CRM and voice are talked about but not often linked in a practical way. While more is being spent on CRM than ever before, more needs to be done for it to be as helpful as it should be.
When it comes to the enterprise software space, CRM is large and in charge. According to Gartner, worldwide CRM software revenue last year closed in on the $40 billion mark ($39.5 billion to be exact) and overtook database software spending ($36.8 billion) for the top spot for the first time. Not only is it number one, but CRM is also the fastest growing software market with a growth rate of 16 percent. And, as estimated by Grand View Research, CRM market will double to over $80 billion by 2025 from where it is today.
Considering the variety of software used in businesses today, that says a great deal about the importance of CRM/customer engagement in the enterprise. But even with all the money being invested in the software, and the central role it is playing in digital transformation efforts in the enterprise, CRM is still a challenge for some of the most important users of the software.
The formation of platforms and clouds, and integrations between siloed apps, are getting users closer to a more complete view of a customer/prospect. But there is still a great deal of time and effort needed to identify insights that can positively impact individual deals, or to create experiences that extend customer relationships. And that is still causing folks not to get the most out using their CRM.
According to a 2017 CRM Essentials study of 500 CRM users that was sponsored by Introhive:
- 73 percent say their most frequent task in using CRM is to manually update contact and account records
- 68 percent say their most frequent task in using CRM app is manually inputting contacts and accounts
- 45 percent say the most important task for being successful in their job is face-to-face relationship building
- 43 percent say CRM is very helpful in meeting their goals and objectives
- 12 percent say CRM isn’t helpful at all in helping them meet their goals and objectives
These numbers tell an important story, particularly when 60 percent of those surveyed say they use CRM on a daily basis, 70 percent spend at least ten percent of their work week inputting data into their CRM app, and 60 percent spend the same percentage of their day looking for insights to help them connect with customers and prospects.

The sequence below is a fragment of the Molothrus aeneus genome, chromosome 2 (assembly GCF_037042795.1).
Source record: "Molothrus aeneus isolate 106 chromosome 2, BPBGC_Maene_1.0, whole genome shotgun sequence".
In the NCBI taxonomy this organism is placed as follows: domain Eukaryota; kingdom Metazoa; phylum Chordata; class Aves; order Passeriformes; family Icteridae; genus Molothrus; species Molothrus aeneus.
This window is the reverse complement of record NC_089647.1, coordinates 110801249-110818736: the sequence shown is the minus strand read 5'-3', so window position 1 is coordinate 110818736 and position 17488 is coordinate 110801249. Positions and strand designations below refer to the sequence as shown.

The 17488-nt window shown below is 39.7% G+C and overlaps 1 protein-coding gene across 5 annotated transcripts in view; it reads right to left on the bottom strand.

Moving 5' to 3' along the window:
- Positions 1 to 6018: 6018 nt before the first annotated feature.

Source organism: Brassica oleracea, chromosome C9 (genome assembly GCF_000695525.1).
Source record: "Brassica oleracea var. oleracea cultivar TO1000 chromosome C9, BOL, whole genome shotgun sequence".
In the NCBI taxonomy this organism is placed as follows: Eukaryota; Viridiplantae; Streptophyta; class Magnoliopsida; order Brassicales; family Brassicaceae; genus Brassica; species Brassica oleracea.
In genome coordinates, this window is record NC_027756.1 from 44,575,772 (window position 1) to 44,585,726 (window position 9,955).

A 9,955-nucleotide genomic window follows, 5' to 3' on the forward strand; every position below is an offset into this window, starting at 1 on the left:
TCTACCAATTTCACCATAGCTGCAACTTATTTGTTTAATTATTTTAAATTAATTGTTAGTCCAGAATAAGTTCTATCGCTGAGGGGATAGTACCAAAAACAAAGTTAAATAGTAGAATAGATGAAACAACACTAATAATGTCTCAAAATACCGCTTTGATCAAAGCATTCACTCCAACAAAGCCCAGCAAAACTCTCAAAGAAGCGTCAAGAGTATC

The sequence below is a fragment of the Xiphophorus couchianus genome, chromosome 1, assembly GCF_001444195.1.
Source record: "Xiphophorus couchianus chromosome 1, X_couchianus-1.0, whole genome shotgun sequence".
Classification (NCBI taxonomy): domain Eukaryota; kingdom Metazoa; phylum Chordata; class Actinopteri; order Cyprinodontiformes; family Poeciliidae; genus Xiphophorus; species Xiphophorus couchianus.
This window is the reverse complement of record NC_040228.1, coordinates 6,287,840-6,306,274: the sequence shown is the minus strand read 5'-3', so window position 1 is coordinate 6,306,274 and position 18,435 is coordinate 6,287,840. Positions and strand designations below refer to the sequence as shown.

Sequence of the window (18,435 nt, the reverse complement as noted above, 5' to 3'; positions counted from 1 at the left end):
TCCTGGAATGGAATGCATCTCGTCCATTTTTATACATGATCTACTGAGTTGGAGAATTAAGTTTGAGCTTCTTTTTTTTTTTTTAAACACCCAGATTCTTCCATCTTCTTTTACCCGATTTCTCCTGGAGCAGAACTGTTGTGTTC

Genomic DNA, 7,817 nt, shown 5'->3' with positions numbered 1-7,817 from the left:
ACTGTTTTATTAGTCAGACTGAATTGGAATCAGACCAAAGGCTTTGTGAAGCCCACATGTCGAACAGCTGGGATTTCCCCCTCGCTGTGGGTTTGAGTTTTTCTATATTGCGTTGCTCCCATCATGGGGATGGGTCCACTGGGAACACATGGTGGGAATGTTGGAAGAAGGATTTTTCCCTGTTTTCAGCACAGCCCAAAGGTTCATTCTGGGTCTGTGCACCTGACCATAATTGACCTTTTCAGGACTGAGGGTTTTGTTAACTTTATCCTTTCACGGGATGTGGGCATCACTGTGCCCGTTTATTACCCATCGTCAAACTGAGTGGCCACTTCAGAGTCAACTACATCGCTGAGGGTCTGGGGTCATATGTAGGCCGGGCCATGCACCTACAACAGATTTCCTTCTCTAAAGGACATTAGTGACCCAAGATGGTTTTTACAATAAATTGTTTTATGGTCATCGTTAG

So for all of the recent developments in CRM, particularly when it comes to sales, it’s still not freeing people up from the mundane tasks and keeping them from spending more time on what they feel is most important to their success — spending actual time building relationships. And while 73 percent say keeping contact and account records updated is their most frequent CRM task, only 27 percent say it’s their most important task.
Voicing a New Way Forward
So, while more is being spent on CRM than ever before, more needs to be done for it to be as helpful as it should be — at least when looking at it from a sales perspective. But the good news is there are things that will help make CRM more usable, and at the top of the list our survey found:
- Automating the input/maintenance of CRM data
- Better integration of CRM with other important apps used
- Automatically surfacing insights on contacts, accounts and deals
- Automatically formatting insights for easy communication with customers and prospects
So basically, the answer to making CRM more helpful to sales professionals can be summed up in two letters — AI. But AI has multiple meanings in this case: Artificial Intelligence, and Automation & Integration. And you can even throw in automated insights too. Basically, making it easy for sales folks to use insights based on a cleaner/fuller data set — without needing to jump through hoops to make it happen — is the answer.